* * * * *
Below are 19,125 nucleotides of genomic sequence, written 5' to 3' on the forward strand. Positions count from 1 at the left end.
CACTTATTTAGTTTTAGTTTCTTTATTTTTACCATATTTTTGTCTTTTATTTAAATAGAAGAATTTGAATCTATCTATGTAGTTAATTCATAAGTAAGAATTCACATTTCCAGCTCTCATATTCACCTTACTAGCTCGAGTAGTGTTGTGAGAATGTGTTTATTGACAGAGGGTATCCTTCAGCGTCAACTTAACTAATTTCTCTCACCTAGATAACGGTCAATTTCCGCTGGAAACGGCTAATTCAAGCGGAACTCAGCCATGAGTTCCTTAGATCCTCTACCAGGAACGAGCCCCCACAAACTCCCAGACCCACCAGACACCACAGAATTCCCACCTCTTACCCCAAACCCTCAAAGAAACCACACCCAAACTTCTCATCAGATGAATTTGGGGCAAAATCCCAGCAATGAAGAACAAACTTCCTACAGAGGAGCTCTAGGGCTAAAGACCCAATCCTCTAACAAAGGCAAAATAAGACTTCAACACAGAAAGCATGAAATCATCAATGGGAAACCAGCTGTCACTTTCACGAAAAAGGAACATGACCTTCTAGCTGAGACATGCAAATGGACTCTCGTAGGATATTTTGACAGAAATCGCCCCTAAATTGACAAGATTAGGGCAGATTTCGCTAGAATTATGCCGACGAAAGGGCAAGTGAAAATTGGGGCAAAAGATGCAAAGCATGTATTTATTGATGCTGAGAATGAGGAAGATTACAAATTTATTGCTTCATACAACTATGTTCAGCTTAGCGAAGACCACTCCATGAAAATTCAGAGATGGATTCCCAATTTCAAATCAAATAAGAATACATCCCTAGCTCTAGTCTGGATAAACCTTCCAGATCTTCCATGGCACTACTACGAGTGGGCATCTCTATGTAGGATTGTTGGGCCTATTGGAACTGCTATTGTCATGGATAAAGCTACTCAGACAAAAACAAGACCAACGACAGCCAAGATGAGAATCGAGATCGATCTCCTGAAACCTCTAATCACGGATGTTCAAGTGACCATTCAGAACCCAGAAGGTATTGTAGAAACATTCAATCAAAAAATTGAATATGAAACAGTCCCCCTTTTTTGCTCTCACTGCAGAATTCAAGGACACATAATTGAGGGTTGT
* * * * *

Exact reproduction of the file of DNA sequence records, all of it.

Below are 19,125 nucleotides of genomic sequence, written 5' to 3' on the forward strand. Positions count from 1 at the left end.
CACTTATTTAGTTTTAGTTTCTTTATTTTTACCATATTTTTGTCTTTTATTTAAATAGAAGAATTTGAATCTATCTATGTAGTTAATTCATAAGTAAGAATTCACATTTCCAGCTCTCATATTCACCTTACTAGCTCGAGTAGTGTTGTGAGAATGTGTTTATTGACAGAGGGTATCCTTCAGCGTCAACTTAACTAATTTCTCTCACCTAGATAACGGTCAATTTCCGCTGGAAACGGCTAATTCAAGCGGAACTCAGCCATGAGTTCCTTAGATCCTCTACCAGGAACGAGCCCCCACAAACTCCCAGACCCACCAGACACCACAGAATTCCCACCTCTTACCCCAAACCCTCAAAGAAACCACACCCAAACTTCTCATCAGATGAATTTGGGGCAAAATCCCAGCAATGAAGAACAAACTTCCTACAGAGGAGCTCTAGGGCTAAAGACCCAATCCTCTAACAAAGGCAAAATAAGACTTCAACACAGAAAGCATGAAATCATCAATGGGAAACCAGCTGTCACTTTCACGAAAAAGGAACATGACCTTCTAGCTGAGACATGCAAATGGACTCTCGTAGGATATTTTGACAGAAATCGCCCCTAAATTGACAAGATTAGGGCAGATTTCGCTAGAATTATGCCGACGAAAGGGCAAGTGAAAATTGGGGCAAAAGATGCAAAGCATGTATTTATTGATGCTGAGAATGAGGAAGATTACAAATTTATTGCTTCATACAACTATGTTCAGCTTAGCGAAGACCACTCCATGAAAATTCAGAGATGGATTCCCAATTTCAAATCAAATAAGAATACATCCCTAGCTCTAGTCTGGATAAACCTTCCAGATCTTCCATGGCACTACTACGAGTGGGCATCTCTATGTAGGATTGTTGGGCCTATTGGAACTGCTATTGTCATGGATAAAGCTACTCAGACAAAAACAAGACCAACGACAGCCAAGATGAGAATCGAGATCGATCTCCTGAAACCTCTAATCACGGATGTTCAAGTGACCATTCAGAACCCAGAAGGTATTGTAGAAACATTCAATCAAAAAATTGAATATGAAACAGTCCCCCTTTTTTGCTCTCACTGCAGAATTCAAGGACACATAATTGAGGGTTGT